• For the first time, the rules imposed Extended Producer Responsibility (EPR) on producers, along with targets. Producers are now responsible for the collection and exchange of E-waste.
  • Various producers can form their own Producer Responsibility Organization (PRO) to ensure the collection and disposal of E-waste in an environmentally responsible manner.
  • As an additional economic instrument, the Deposit Refund Scheme has been introduced, in which the producer charges an additional amount as a deposit at the time of sale of the electrical and electronic equipment and returns it to the consumer along with interest when the end-of-life electrical and electronic equipment is returned.
  • State governments have also been tasked with ensuring the safety, health, and skill development of workers involved in dismantling and recycling activities.
  • A mechanism for a penalty for rule violations has also been added.

What are the Issues Concerning E-Waste Management in India?

People are less involved:

  • One major reason for used electrical equipment not being recycled was that consumers did not recycle them.
  • However, in recent years, countries all around the world have attempted to enact effective 'right to repair' legislation.

Child Labor:

  • In India, around 4.5 lakh child laborers between the ages of 10 and 14 are spotted working in various E-waste yards and recycling businesses without proper protection and safeguards.

Health concerns:

  • Mercury, lead, cadmium, polybrominated flame retardants, barium, and lithium are all metals found in e-waste that is detrimental to human health.
  • Toxins' negative health effects on humans include brain, heart, liver, kidney, and skeletal system damage.

The ecosystem on a global scale:

  • Improper e-waste disposal endangers the global ecosystem.
  • E-waste created in volume: India ranks third in e-waste generation, producing approximately 1.7 lakh metric tonnes per year.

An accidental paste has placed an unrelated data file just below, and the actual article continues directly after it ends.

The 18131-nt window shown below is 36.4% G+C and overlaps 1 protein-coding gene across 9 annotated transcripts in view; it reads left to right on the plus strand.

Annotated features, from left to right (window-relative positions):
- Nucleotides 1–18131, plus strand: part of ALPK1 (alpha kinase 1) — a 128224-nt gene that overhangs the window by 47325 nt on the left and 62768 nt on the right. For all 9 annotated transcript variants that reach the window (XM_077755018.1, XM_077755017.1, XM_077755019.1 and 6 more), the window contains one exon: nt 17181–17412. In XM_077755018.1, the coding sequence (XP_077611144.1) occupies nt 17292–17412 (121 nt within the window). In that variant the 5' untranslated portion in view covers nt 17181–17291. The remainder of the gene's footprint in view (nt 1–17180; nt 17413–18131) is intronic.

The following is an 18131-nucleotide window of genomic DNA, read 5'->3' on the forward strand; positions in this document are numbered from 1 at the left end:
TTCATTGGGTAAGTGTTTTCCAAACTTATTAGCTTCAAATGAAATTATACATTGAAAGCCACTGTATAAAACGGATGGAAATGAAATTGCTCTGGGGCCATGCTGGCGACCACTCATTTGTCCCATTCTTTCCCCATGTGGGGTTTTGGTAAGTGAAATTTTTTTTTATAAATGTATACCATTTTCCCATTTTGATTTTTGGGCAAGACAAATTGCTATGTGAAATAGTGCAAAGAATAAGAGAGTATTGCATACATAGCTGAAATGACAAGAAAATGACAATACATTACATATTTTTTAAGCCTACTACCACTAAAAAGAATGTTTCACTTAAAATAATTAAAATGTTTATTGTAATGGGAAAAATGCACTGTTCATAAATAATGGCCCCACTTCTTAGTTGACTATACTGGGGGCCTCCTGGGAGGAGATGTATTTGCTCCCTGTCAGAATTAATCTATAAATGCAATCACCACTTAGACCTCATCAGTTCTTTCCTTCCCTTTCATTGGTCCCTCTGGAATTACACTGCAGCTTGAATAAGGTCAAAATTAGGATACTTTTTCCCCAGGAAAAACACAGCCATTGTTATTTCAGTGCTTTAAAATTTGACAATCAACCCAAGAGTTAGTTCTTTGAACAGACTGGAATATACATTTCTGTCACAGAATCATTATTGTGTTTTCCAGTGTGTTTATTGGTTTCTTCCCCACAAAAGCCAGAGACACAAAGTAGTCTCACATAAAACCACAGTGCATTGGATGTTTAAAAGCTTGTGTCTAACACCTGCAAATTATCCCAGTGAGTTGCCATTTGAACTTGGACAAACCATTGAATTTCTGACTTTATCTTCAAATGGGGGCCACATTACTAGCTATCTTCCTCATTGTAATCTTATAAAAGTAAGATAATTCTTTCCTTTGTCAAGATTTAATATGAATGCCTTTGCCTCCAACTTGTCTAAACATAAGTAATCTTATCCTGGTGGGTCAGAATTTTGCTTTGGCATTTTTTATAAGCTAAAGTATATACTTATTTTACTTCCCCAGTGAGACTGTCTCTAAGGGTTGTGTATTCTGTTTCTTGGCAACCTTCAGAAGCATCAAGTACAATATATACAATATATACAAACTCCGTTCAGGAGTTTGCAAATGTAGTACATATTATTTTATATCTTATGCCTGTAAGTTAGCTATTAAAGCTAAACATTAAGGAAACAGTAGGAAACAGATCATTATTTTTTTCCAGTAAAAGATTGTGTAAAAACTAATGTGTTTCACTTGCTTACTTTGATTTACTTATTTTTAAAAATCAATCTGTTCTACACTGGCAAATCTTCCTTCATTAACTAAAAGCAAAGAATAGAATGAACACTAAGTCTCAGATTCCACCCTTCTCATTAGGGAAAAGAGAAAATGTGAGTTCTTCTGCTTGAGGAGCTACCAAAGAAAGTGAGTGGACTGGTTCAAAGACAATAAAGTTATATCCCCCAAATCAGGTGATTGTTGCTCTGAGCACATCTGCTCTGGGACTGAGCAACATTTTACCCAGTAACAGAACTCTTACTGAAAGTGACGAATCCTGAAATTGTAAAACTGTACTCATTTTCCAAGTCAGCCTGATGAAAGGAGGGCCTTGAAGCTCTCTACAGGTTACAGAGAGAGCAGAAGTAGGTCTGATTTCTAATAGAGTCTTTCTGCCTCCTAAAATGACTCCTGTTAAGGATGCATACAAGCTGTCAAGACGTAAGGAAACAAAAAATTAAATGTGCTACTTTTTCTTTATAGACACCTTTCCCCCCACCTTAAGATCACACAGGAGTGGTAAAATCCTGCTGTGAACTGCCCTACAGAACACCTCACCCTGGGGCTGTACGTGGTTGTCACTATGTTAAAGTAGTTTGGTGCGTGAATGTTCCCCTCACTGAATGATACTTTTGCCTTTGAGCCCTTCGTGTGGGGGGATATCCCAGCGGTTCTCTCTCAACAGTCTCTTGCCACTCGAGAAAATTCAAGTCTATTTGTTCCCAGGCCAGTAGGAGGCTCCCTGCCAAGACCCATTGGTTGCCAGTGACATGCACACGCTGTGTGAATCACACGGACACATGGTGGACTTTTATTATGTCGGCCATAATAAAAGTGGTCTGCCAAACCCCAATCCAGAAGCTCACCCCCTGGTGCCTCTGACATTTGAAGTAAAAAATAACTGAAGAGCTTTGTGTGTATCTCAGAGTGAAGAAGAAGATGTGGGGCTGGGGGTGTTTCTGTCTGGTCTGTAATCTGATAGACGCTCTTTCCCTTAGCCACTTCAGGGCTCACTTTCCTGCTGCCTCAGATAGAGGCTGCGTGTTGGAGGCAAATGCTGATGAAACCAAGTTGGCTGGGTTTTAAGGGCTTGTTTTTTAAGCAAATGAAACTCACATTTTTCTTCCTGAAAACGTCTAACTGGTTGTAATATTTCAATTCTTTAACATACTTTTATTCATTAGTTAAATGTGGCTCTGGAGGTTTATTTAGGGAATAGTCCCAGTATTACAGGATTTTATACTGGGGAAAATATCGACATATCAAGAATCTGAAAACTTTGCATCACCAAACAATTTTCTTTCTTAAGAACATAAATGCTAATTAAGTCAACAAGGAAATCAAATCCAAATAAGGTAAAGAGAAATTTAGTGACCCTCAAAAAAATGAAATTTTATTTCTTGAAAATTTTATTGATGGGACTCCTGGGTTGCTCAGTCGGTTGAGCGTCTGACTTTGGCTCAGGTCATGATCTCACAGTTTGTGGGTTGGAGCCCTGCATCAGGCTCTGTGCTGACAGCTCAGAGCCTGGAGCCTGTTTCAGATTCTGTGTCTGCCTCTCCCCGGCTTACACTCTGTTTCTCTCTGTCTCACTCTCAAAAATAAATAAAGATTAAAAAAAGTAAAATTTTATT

Lack of infrastructure:

  • There is a significant gap between current recycling and collecting facilities and the amount of E-waste created.

Incentives are lacking:

  • There are no clear norms for the unorganized sector to treat E-waste. Furthermore, no incentives are specified to entice those involved in E-waste management to follow a formal career.

What are the E-waste Regulations in India?

  • India has a defined set of laws for electronic waste management, which were initially released in 2016 and modified in 2018.
  • The Ministry of Environment, Forestry, and Climate Change recently published a draught notification for Electronic Waste Management.
  • The Ministry of Environment, Forests, and Climate Change issued the E-Waste Management Rules, 2016, which replaced the E-Waste (Management & Handling) Rules, 2011.
  • Urban Local Bodies (Municipal Committee/Council/Corporation) have been tasked with collecting orphan products and directing them to authorized dismantlers or recyclers.
  • Provision of adequate space for present and future industrial units for e-waste breakdown and recycling.

Suggestions for the next steps:

  • Recycling: To limit the hazardous effects of e-waste, it is vital to successfully e-cycle goods so that they can be recycled, refurbished, resold, or repurposed.
  • Domestic legal framework to solve these loopholes in E-Waste import.
  • Domestic garbage disposal must be addressed safely.
  • Encourage investment in this industry.
  • Connect the activities of the informal and formal sectors.
  • Encourage the use of appropriate ESM recycling methods.
  • Better Policies and Implementation: In India, several entrepreneurs and businesses have begun to collect and recycle electronic garbage. We require improved implementation procedures and inclusion policies that allow and validate the informal sector to step up and assist us to accomplish our recycling targets in an environmentally responsible manner.

Source: The Indian express